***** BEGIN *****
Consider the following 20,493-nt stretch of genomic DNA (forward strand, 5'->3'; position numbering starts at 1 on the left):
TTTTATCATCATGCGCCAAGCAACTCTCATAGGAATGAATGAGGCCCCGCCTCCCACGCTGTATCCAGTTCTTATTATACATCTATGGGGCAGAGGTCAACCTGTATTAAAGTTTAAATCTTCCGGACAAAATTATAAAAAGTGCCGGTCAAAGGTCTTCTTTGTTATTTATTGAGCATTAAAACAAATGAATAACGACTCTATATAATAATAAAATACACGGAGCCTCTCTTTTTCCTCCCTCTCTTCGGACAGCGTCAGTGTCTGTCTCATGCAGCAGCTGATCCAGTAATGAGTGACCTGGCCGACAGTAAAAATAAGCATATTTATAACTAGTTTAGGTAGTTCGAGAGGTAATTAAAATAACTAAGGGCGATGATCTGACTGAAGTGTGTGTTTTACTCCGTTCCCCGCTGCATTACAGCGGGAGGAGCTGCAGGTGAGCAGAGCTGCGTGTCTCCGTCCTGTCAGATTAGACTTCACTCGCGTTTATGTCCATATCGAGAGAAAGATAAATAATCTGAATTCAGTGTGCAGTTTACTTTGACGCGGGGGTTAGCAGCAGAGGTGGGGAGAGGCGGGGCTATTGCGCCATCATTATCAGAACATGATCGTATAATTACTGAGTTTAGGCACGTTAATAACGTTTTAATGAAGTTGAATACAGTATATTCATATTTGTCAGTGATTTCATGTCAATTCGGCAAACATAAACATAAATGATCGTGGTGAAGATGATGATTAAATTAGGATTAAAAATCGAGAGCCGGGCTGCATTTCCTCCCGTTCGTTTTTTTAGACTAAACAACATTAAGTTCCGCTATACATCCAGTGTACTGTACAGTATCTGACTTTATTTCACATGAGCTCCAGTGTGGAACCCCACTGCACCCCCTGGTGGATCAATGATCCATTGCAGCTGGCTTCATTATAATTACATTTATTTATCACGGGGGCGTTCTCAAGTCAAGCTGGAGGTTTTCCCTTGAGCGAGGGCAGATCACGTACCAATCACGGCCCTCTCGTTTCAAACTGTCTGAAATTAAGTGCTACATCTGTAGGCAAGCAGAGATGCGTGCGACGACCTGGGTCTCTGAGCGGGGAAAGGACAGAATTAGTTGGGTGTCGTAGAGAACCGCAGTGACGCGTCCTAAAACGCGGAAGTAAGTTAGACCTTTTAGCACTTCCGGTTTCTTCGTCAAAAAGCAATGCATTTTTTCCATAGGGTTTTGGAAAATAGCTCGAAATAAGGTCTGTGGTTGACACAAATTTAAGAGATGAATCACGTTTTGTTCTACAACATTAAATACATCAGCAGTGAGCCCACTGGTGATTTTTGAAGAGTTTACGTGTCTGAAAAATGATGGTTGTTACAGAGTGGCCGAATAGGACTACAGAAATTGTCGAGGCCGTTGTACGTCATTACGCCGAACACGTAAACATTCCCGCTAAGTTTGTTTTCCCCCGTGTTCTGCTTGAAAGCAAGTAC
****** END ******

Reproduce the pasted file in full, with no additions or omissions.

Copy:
Consider the following 20,493-nt stretch of genomic DNA (forward strand, 5'->3'; position numbering starts at 1 on the left):
TTTTATCATCATGCGCCAAGCAACTCTCATAGGAATGAATGAGGCCCCGCCTCCCACGCTGTATCCAGTTCTTATTATACATCTATGGGGCAGAGGTCAACCTGTATTAAAGTTTAAATCTTCCGGACAAAATTATAAAAAGTGCCGGTCAAAGGTCTTCTTTGTTATTTATTGAGCATTAAAACAAATGAATAACGACTCTATATAATAATAAAATACACGGAGCCTCTCTTTTTCCTCCCTCTCTTCGGACAGCGTCAGTGTCTGTCTCATGCAGCAGCTGATCCAGTAATGAGTGACCTGGCCGACAGTAAAAATAAGCATATTTATAACTAGTTTAGGTAGTTCGAGAGGTAATTAAAATAACTAAGGGCGATGATCTGACTGAAGTGTGTGTTTTACTCCGTTCCCCGCTGCATTACAGCGGGAGGAGCTGCAGGTGAGCAGAGCTGCGTGTCTCCGTCCTGTCAGATTAGACTTCACTCGCGTTTATGTCCATATCGAGAGAAAGATAAATAATCTGAATTCAGTGTGCAGTTTACTTTGACGCGGGGGTTAGCAGCAGAGGTGGGGAGAGGCGGGGCTATTGCGCCATCATTATCAGAACATGATCGTATAATTACTGAGTTTAGGCACGTTAATAACGTTTTAATGAAGTTGAATACAGTATATTCATATTTGTCAGTGATTTCATGTCAATTCGGCAAACATAAACATAAATGATCGTGGTGAAGATGATGATTAAATTAGGATTAAAAATCGAGAGCCGGGCTGCATTTCCTCCCGTTCGTTTTTTTAGACTAAACAACATTAAGTTCCGCTATACATCCAGTGTACTGTACAGTATCTGACTTTATTTCACATGAGCTCCAGTGTGGAACCCCACTGCACCCCCTGGTGGATCAATGATCCATTGCAGCTGGCTTCATTATAATTACATTTATTTATCACGGGGGCGTTCTCAAGTCAAGCTGGAGGTTTTCCCTTGAGCGAGGGCAGATCACGTACCAATCACGGCCCTCTCGTTTCAAACTGTCTGAAATTAAGTGCTACATCTGTAGGCAAGCAGAGATGCGTGCGACGACCTGGGTCTCTGAGCGGGGAAAGGACAGAATTAGTTGGGTGTCGTAGAGAACCGCAGTGACGCGTCCTAAAACGCGGAAGTAAGTTAGACCTTTTAGCACTTCCGGTTTCTTCGTCAAAAAGCAATGCATTTTTTCCATAGGGTTTTGGAAAATAGCTCGAAATAAGGTCTGTGGTTGACACAAATTTAAGAGATGAATCACGTTTTGTTCTACAACATTAAATACATCAGCAGTGAGCCCACTGGTGATTTTTGAAGAGTTTACGTGTCTGAAAAATGATGGTTGTTACAGAGTGGCCGAATAGGACTACAGAAATTGTCGAGGCCGTTGTACGTCATTACGCCGAACACGTAAACATTCCCGCTAAGTTTGTTTTCCCCCGTGTTCTGCTTGAAAGCAAGTAC